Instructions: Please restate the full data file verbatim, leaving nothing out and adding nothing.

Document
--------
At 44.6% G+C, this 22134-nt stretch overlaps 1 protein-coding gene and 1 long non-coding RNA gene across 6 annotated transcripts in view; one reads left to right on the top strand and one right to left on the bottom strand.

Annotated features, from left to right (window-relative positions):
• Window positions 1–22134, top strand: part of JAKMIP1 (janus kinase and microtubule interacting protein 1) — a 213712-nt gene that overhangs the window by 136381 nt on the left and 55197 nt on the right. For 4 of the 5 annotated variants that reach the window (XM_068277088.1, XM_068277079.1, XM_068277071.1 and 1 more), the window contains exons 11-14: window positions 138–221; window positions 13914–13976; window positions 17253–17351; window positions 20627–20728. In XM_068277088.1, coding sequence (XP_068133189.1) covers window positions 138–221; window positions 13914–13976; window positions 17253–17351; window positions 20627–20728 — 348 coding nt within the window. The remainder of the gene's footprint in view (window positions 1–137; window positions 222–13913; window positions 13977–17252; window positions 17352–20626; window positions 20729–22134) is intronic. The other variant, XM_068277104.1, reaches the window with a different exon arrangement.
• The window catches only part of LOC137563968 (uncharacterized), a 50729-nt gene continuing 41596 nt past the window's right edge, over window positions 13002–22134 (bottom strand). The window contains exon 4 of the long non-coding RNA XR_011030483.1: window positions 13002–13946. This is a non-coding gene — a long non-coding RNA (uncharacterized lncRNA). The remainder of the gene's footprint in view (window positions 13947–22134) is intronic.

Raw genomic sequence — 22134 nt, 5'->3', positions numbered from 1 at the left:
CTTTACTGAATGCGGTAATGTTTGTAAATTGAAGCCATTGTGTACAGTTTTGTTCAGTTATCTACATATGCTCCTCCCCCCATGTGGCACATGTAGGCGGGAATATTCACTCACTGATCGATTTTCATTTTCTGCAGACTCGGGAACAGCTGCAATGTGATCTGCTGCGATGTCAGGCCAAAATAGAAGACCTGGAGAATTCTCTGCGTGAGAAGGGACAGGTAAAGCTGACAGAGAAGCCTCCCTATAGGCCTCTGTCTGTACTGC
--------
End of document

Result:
At 44.6% G+C, this 22134-nt stretch overlaps 1 protein-coding gene and 1 long non-coding RNA gene across 6 annotated transcripts in view; one reads left to right on the top strand and one right to left on the bottom strand.

Annotated features, from left to right (window-relative positions):
• Window positions 1–22134, top strand: part of JAKMIP1 (janus kinase and microtubule interacting protein 1) — a 213712-nt gene that overhangs the window by 136381 nt on the left and 55197 nt on the right. For 4 of the 5 annotated variants that reach the window (XM_068277088.1, XM_068277079.1, XM_068277071.1 and 1 more), the window contains exons 11-14: window positions 138–221; window positions 13914–13976; window positions 17253–17351; window positions 20627–20728. In XM_068277088.1, coding sequence (XP_068133189.1) covers window positions 138–221; window positions 13914–13976; window positions 17253–17351; window positions 20627–20728 — 348 coding nt within the window. The remainder of the gene's footprint in view (window positions 1–137; window positions 222–13913; window positions 13977–17252; window positions 17352–20626; window positions 20729–22134) is intronic. The other variant, XM_068277104.1, reaches the window with a different exon arrangement.
• The window catches only part of LOC137563968 (uncharacterized), a 50729-nt gene continuing 41596 nt past the window's right edge, over window positions 13002–22134 (bottom strand). The window contains exon 4 of the long non-coding RNA XR_011030483.1: window positions 13002–13946. This is a non-coding gene — a long non-coding RNA (uncharacterized lncRNA). The remainder of the gene's footprint in view (window positions 13947–22134) is intronic.

Raw genomic sequence — 22134 nt, 5'->3', positions numbered from 1 at the left:
CTTTACTGAATGCGGTAATGTTTGTAAATTGAAGCCATTGTGTACAGTTTTGTTCAGTTATCTACATATGCTCCTCCCCCCATGTGGCACATGTAGGCGGGAATATTCACTCACTGATCGATTTTCATTTTCTGCAGACTCGGGAACAGCTGCAATGTGATCTGCTGCGATGTCAGGCCAAAATAGAAGACCTGGAGAATTCTCTGCGTGAGAAGGGACAGGTAAAGCTGACAGAGAAGCCTCCCTATAGGCCTCTGTCTGTACTGC